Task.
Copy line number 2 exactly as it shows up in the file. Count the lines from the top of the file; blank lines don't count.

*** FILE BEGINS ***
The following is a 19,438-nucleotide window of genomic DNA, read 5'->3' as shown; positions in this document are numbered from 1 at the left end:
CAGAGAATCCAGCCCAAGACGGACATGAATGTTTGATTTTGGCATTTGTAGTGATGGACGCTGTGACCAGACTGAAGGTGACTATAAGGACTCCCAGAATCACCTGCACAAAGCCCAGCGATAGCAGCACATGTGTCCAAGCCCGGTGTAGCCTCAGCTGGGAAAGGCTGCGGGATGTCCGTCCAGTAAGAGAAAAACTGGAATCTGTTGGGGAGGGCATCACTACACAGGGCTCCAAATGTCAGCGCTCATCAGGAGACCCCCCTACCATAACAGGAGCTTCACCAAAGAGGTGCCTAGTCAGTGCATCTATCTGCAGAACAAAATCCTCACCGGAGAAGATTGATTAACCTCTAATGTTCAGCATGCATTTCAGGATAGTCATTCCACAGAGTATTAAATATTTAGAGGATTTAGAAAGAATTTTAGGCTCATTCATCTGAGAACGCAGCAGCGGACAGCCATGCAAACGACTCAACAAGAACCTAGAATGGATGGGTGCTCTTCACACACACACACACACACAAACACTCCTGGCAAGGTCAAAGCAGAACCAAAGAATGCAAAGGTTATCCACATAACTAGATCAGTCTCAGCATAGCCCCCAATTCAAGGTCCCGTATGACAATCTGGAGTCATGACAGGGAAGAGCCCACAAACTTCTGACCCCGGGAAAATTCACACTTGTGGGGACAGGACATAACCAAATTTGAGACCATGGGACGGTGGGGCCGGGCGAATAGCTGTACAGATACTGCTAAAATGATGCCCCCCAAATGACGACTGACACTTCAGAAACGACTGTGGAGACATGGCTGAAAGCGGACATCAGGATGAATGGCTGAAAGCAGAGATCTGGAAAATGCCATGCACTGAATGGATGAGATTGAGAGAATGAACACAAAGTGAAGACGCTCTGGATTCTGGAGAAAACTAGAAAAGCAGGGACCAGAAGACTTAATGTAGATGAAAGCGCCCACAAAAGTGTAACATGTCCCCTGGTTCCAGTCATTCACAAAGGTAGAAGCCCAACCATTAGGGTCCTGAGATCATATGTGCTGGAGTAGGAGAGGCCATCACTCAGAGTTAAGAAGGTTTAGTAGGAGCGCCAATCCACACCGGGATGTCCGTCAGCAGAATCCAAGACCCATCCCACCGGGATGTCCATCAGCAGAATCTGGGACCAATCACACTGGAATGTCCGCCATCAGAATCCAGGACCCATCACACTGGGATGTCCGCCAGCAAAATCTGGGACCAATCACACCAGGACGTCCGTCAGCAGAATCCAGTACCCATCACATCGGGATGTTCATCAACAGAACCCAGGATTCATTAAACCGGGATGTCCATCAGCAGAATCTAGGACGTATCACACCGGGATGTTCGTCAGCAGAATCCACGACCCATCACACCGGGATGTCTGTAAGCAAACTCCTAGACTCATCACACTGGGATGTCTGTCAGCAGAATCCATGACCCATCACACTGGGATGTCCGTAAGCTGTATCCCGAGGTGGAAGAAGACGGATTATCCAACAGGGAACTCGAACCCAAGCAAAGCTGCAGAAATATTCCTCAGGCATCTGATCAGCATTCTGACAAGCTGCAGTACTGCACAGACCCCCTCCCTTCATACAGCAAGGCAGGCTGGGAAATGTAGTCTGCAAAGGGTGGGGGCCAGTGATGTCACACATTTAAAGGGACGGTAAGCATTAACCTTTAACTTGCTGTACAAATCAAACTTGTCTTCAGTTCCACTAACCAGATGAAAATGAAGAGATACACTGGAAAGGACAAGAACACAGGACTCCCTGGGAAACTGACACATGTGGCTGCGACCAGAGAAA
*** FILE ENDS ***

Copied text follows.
CAGAGAATCCAGCCCAAGACGGACATGAATGTTTGATTTTGGCATTTGTAGTGATGGACGCTGTGACCAGACTGAAGGTGACTATAAGGACTCCCAGAATCACCTGCACAAAGCCCAGCGATAGCAGCACATGTGTCCAAGCCCGGTGTAGCCTCAGCTGGGAAAGGCTGCGGGATGTCCGTCCAGTAAGAGAAAAACTGGAATCTGTTGGGGAGGGCATCACTACACAGGGCTCCAAATGTCAGCGCTCATCAGGAGACCCCCCTACCATAACAGGAGCTTCACCAAAGAGGTGCCTAGTCAGTGCATCTATCTGCAGAACAAAATCCTCACCGGAGAAGATTGATTAACCTCTAATGTTCAGCATGCATTTCAGGATAGTCATTCCACAGAGTATTAAATATTTAGAGGATTTAGAAAGAATTTTAGGCTCATTCATCTGAGAACGCAGCAGCGGACAGCCATGCAAACGACTCAACAAGAACCTAGAATGGATGGGTGCTCTTCACACACACACACACACACAAACACTCCTGGCAAGGTCAAAGCAGAACCAAAGAATGCAAAGGTTATCCACATAACTAGATCAGTCTCAGCATAGCCCCCAATTCAAGGTCCCGTATGACAATCTGGAGTCATGACAGGGAAGAGCCCACAAACTTCTGACCCCGGGAAAATTCACACTTGTGGGGACAGGACATAACCAAATTTGAGACCATGGGACGGTGGGGCCGGGCGAATAGCTGTACAGATACTGCTAAAATGATGCCCCCCAAATGACGACTGACACTTCAGAAACGACTGTGGAGACATGGCTGAAAGCGGACATCAGGATGAATGGCTGAAAGCAGAGATCTGGAAAATGCCATGCACTGAATGGATGAGATTGAGAGAATGAACACAAAGTGAAGACGCTCTGGATTCTGGAGAAAACTAGAAAAGCAGGGACCAGAAGACTTAATGTAGATGAAAGCGCCCACAAAAGTGTAACATGTCCCCTGGTTCCAGTCATTCACAAAGGTAGAAGCCCAACCATTAGGGTCCTGAGATCATATGTGCTGGAGTAGGAGAGGCCATCACTCAGAGTTAAGAAGGTTTAGTAGGAGCGCCAATCCACACCGGGATGTCCGTCAGCAGAATCCAAGACCCATCCCACCGGGATGTCCATCAGCAGAATCTGGGACCAATCACACTGGAATGTCCGCCATCAGAATCCAGGACCCATCACACTGGGATGTCCGCCAGCAAAATCTGGGACCAATCACACCAGGACGTCCGTCAGCAGAATCCAGTACCCATCACATCGGGATGTTCATCAACAGAACCCAGGATTCATTAAACCGGGATGTCCATCAGCAGAATCTAGGACGTATCACACCGGGATGTTCGTCAGCAGAATCCACGACCCATCACACCGGGATGTCTGTAAGCAAACTCCTAGACTCATCACACTGGGATGTCTGTCAGCAGAATCCATGACCCATCACACTGGGATGTCCGTAAGCTGTATCCCGAGGTGGAAGAAGACGGATTATCCAACAGGGAACTCGAACCCAAGCAAAGCTGCAGAAATATTCCTCAGGCATCTGATCAGCATTCTGACAAGCTGCAGTACTGCACAGACCCCCTCCCTTCATACAGCAAGGCAGGCTGGGAAATGTAGTCTGCAAAGGGTGGGGGCCAGTGATGTCACACATTTAAAGGGACGGTAAGCATTAACCTTTAACTTGCTGTACAAATCAAACTTGTCTTCAGTTCCACTAACCAGATGAAAATGAAGAGATACACTGGAAAGGACAAGAACACAGGACTCCCTGGGAAACTGACACATGTGGCTGCGACCAGAGAAA